Business leaders have been navigating challenges they never could’ve dreamed of at this time last year. Adapting to the needs of their organizations and the communities they serve has put them to the ultimate test.
News Publisher and President Tom Wiley recently hosted a virtual get-together with fellow leaders to discuss their experiences and to look at what’s ahead. Over the next five weeks we’ll share highlights of that discussion, leading up to the publication of Prospectus 2021, The News’ annual look at Western New York business and economic trends.
This week, business leaders share how their respective institutions embraced abrupt and immense challenges at the onset of the pandemic, and how those adjustments might better in the long run.
Tom Wiley: I know in each of our representative industries, change is the operative word. I’ve had conversations with most of you about how we’re managing this in the news industry, as well as each of the areas you’re in.
Candace, when we talked recently, you were walking back from Dr. Phil McCarthy getting his Covid-19 vaccine. I was surprised, in that moment with you, how much that meant to me. It didn’t dawn on me until we had the conversation that this is a medical miracle, to be done in this timeframe. Tell me a little bit about what that meant and how that’s impacting your organization now.
Candace Johnson: Lots of emotions. I’m a scientist, so for me, the science of this whole vaccine is really incredible. The individuals who developed this vaccine I’m sure will be recognized with a Nobel Prize someday. The speed with which they got it to us is unprecedented.
But it really goes to who we are as an institution, too. We’re a National Cancer Institute designated center, we’re here to treat patients, and patients are the center of our universe. But we’re here to develop innovative, new therapies, be on the cutting edge of things so that we’re giving our patients the very best opportunity to beat the disease. And what we did a few weeks ago is administer a vaccine for Covid, which is innovative. We’re one of the first places to get this, and the world is just being vaccinated. So it really does bring everything back to the center.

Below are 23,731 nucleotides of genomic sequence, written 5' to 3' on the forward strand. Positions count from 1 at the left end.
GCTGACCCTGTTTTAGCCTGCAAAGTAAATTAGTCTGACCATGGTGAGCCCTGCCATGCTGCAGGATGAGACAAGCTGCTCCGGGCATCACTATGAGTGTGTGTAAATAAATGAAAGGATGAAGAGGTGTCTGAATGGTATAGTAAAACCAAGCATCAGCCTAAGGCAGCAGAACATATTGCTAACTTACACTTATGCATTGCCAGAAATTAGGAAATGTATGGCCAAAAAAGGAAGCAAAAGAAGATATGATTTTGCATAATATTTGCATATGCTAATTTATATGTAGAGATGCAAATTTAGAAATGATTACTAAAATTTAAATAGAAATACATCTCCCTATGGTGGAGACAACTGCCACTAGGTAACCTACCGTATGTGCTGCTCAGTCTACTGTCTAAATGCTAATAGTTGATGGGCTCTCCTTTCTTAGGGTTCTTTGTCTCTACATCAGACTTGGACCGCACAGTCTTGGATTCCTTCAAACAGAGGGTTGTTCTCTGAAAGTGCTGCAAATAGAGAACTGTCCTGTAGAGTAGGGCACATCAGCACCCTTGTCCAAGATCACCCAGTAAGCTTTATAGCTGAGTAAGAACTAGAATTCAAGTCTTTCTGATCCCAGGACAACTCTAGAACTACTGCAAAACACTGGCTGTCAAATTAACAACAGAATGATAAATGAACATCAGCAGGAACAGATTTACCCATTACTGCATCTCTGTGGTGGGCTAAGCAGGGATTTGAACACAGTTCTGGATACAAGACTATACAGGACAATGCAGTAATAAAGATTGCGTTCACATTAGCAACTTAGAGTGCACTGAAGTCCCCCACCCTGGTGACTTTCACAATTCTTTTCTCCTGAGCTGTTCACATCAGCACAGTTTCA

Wiley: Mike, you’re also obviously deeply embedded with health care. How has Independent Health been handling this, and what challenges have you faced?
Michael Cropp: Our chief medical officer retired a year ago in April – Tom Foels – and he spent the last 10 to 12 years of his career trying to get physicians to do more telephonically and electronically, and to recognize that patients’ needs were evolving. He joined our board after his retirement, and during his first board meeting in April he said, “Covid did more in two weeks to get behavior change that I tried to drive for 12 years.” The rapid adoption of telephonic interactions between physicians and other providers and patients was phenomenal.
But one of the other things that happened early on was that the government came through quickly for big institutions with relief funds. What got left to their own devices was physician practices. Some of them had the wherewithal to be able to apply for some of the relief funds. Most of the smaller primary care practices did not, and because of the way that they get paid these days, a lot of it was still dependent upon face-to-face interactions. Those evaporated at the end of March, and so you had many practices that were on the verge of closing down and bankrupting.
Our team quickly recognized that and took what was last year’s cash flow to these primary care practices and converted it into the same cash flow for the current year to keep them going. For me, it was a really moving moment, because the staff recognized that very early on and just came forward with this recommendation that was a no-brainer to say, “Yeah, let’s do it.”
Wiley: Frank, you’re in a people business and not embedded in the health care space the way Candace and Mike are. We heard some really interesting things from car dealers about how horrible March and April were and then how June and July were great, so you’ve been through a roller coaster of sorts. How have you figured out a way to thrive within this chaos and change, either positive or negative?